115 glorious minutes of John Spartan (Stallone) and Simon Phoenix (Snipes) running, yelling, diving, and dropping unforgettable one-liners. The concept of the movie revolves around Stallone who was cryogenically frozen because he was too violent as a police officer, and accidentally, you know, killed some people. Apparently if you do your job too well, they will throw you in a giant block of ice and freeze you for thirty-something years. They thaw him out in 2032 to capture his arch-nemesis Simon Phoenix, who for some reason has a bleached blonde half Afro. And how about the character names John Spartan and Simon Phoenix? Only in an action movie can you get away with names like that.

Cheesiest Moment Award: Throughout the entire movie Simon Phoenix refers to himself in the third person, often saying “Simon Says…[insert cheesy command].” At one point of the movie, Phoenix declares, “Simon says… Die!” It was an unintentional hilarity.

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Days of Thunder is the oldest movie on the list, barely making the cutoff. But thank goodness it did. What list would be complete without Cole Trickle (Tom Cruise) spending 110 minutes trying to convince us that he is a the best Nascar driver in the world, after only haven driven a couple months? The cheese is spread on thick the entire movie, ranging from Harry Hogge’s (Robert Duvall) monologue with a car, Tim Daland (Randy Quaid) desperately trying to be a tough bad guy, a destruction derby race on the beach, and a romance between Dr. Claire Lewicki (Nicole Kidman) and Cruise.

Cheesiest Moment Award: The romance between Cole and Claire starts with Cole grabbing Claire’s hand and placing it on his groin declaring, “I think this is what you are looking for.” Earlier in the movie Harry Hogge surprises Cole with a stripper disguised as a police officer. As a result, apparently Cruise’s character thinks every woman is a stripper.

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Dennis Quaid is entertainingly unbelievable, in everything he does. Dragonheart is shamelessly fun to watch, despite Quaid’s inability to act his way out of a paper bag. The movie picks up years after Draco, a dragon with the voice of Sean Connery, gives half his heart to save a young prince. Bowen (Quaid) is a dragon slayer hell-bent on a mission to kill the dragon responsible for corrupting the heart of a ruthless king. The film is a classic “buddy movie” as the two supposed enemies team up and befriend one another against a common enemy. As cheesy as this movie is, it stills seems to pull at your heartstrings at the end, courtesy of Randy Edelman’s great score.

Cheesiest Moment Award: While on dragon hunting business, Bowen corners Draco into his home, a small cave under a waterfall. Bowen approaches Draco for the kill with swashbuckling pride. Draco declares, “Since you seek a profit, we might as well begin.” To which Bowen replies in as gravelly and gleeful a voice as he can manage “Oh don’t flatter yourself, it’s not the profit, it’s the pleasure!”

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Who doesn’t believe the sincerity in Nicolas Cage’s voice when he says “Put the buunnnaay back in the box” or “Tie a ribbon ‘round the old oak tree, cause this boy’s comin’ home” in his best Southern drawl? Where he managed to dig up that atrocious accent, I don’t know, but I can’t get enough of it. The movie follows Cameron Poe (Cage) who was imprisoned for accidentally killing a man who was trying to rape his fiancé. The judge sentenced Poe to prison declaring, “You are a deadly weapon and are not subject to the same laws as other people that are provoked.” Which laws? Who made these “special laws”? I think everyone watched that scene and thought, “Ummm, huh?”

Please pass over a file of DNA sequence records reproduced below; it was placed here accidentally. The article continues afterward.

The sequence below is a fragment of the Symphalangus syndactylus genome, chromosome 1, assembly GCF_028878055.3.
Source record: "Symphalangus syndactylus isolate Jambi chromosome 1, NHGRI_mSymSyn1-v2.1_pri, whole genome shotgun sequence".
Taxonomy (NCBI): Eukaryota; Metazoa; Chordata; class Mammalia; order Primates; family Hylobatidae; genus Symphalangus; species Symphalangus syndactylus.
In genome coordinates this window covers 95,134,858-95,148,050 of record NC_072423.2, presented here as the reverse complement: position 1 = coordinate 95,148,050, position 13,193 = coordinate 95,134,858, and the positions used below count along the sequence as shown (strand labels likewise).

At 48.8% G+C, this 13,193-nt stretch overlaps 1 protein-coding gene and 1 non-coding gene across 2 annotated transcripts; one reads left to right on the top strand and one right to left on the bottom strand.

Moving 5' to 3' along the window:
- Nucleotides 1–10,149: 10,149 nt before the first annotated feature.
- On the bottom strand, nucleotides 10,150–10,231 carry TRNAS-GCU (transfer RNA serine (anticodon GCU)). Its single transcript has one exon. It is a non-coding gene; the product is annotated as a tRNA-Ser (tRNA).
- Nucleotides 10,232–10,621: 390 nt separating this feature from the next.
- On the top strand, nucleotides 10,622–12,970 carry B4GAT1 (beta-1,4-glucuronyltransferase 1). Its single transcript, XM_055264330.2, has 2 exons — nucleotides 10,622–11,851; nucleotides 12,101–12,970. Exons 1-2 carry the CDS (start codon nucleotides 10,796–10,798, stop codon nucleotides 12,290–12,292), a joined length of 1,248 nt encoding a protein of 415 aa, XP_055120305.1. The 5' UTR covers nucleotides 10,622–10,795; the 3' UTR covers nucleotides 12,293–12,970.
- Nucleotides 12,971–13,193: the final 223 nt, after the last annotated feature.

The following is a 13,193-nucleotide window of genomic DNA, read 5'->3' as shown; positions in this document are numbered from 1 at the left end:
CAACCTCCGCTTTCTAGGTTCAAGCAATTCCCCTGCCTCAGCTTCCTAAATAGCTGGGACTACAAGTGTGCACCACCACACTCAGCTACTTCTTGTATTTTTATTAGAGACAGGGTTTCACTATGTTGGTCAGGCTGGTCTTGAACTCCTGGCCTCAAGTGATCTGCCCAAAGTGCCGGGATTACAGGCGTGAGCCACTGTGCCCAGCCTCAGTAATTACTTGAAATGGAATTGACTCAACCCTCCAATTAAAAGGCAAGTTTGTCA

Cheesiest moment award: One of the cons aboard the “flying prison” double crosses Cyrus “The Virus” (John Malkovitch) by fleeing without him on a small Cessna airplane. John Cusack causes the con to wreck the plane before it can take off, causing it to spew jet fuel everywhere. As the con stumbles from the wrecked plane – completely covered in jet fuel – he says to Cyrus, “Cyrus we were coming to get you! Cy-” Cyrus cuts him off, “-anara” and throws a lit cigarette on him, blowing him up.

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This entire movie is a bubbling, drippy, cheese sandwich. The story revolves around Jack “The Red-Nosed Robber” (Charlie Sheen). The premise of the movie being Jack has escaped from prison after being wrongly accused of being the Red Nosed Robber, a serial bank robber who dresses as a clown. The story picks up with Jack robbing a gas station using a candy bar as a fake gun, and kidnapping Natalie (Kristy Swanson).

Cheesiest Moment Award: At the very end of the movie Jack is surrounded by hundreds of police officers. He has no way out. After he gives himself up, Kristy Swanson hijacks a helicopter – yes, a helicopter. The two fly off to Mexico, have kids and live happily ever. Deliciously cheesy, indeed.

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Where to start with this awfully great movie? As an actor, Keanu Reeves is a flaming dumpster fire. While he may have the personality of a roof shingle, his movies never cease to entertain. The movie follows a budding young detective Johnny Utah (Reeves) and his laughably stereotypical jaded mentor Pappas (Gary Busey). Reeves goes undercover posing as a surfer to find a gang of surfers thought to be robbing local banks, cue: Bodhi (Patrick Swayze). Bodhi is the local surfing legend, and inexplicable karate and Zen master.